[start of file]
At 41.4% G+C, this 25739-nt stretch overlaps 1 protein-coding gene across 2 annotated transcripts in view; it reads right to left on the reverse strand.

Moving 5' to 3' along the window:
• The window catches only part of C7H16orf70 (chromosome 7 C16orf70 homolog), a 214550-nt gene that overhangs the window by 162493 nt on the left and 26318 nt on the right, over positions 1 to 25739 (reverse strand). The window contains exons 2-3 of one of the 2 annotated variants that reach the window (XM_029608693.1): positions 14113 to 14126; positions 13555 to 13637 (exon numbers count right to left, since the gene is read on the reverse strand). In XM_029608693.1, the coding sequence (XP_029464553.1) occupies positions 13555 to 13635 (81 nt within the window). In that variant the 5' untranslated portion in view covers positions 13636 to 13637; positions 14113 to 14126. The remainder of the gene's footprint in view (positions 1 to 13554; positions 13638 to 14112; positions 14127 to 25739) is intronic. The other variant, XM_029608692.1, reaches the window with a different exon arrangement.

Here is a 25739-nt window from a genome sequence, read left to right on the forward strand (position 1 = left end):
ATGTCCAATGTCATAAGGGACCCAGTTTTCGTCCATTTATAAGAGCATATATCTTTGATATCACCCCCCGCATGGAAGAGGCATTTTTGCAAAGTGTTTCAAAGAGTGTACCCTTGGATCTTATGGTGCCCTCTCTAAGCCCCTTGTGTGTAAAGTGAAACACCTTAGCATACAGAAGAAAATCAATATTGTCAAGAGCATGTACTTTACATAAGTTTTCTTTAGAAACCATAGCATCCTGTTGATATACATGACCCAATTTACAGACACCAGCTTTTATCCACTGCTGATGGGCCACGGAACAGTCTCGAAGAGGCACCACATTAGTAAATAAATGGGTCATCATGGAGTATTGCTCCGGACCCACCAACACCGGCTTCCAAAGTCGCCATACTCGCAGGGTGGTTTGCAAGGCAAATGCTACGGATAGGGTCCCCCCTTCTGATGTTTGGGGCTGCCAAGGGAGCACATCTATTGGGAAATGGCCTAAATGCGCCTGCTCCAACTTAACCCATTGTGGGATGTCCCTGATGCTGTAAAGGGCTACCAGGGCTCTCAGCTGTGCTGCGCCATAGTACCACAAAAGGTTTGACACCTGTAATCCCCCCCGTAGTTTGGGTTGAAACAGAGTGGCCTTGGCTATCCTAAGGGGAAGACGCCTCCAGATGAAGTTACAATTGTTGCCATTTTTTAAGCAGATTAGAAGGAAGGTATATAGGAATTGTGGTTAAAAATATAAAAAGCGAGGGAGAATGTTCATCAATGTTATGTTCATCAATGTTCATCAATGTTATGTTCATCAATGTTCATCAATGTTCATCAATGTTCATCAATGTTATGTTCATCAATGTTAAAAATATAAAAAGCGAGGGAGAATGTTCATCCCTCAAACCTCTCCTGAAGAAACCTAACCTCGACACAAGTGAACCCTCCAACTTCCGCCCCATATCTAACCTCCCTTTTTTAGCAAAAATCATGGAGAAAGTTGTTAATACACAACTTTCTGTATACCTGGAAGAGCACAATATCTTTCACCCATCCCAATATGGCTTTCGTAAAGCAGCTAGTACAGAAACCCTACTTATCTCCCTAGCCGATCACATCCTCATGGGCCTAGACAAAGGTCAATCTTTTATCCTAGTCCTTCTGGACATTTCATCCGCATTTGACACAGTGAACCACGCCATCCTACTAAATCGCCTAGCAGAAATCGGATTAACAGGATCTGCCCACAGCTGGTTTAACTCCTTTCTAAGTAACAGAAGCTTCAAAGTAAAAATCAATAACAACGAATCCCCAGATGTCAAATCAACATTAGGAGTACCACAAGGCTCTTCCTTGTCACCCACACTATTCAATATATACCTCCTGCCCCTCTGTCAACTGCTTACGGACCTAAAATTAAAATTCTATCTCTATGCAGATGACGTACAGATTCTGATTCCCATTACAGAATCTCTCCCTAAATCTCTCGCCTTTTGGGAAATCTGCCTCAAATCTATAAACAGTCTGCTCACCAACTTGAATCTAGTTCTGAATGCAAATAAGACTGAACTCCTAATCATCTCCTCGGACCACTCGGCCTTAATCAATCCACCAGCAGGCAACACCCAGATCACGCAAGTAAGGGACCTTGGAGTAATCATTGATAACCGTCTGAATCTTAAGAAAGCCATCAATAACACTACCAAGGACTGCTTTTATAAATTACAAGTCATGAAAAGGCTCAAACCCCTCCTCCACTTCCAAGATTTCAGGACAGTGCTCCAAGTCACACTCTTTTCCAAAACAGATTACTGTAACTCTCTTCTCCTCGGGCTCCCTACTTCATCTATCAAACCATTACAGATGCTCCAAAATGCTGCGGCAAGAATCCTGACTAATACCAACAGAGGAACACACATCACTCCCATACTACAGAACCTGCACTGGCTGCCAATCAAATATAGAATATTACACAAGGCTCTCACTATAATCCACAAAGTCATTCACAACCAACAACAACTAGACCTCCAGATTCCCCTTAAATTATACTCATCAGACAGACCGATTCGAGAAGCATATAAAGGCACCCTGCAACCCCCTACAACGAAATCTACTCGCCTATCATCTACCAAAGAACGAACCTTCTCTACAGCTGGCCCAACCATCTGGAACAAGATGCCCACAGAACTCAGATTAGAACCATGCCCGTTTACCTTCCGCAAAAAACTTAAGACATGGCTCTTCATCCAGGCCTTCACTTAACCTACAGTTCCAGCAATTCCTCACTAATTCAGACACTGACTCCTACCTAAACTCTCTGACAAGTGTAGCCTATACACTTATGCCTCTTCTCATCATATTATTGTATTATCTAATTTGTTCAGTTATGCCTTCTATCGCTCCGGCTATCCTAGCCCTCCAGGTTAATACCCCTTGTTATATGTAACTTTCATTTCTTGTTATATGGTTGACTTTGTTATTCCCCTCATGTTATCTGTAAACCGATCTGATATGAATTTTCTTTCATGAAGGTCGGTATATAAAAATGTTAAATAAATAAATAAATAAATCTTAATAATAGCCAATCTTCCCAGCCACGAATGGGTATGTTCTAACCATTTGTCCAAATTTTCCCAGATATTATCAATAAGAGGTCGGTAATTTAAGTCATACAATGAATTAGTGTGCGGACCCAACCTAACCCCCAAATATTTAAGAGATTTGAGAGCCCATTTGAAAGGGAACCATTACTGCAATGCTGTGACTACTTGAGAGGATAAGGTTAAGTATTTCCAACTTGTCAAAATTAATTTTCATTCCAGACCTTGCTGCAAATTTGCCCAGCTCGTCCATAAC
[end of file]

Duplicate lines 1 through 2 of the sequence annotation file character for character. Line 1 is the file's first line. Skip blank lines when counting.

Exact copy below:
At 41.4% G+C, this 25739-nt stretch overlaps 1 protein-coding gene across 2 annotated transcripts in view; it reads right to left on the reverse strand.

Moving 5' to 3' along the window: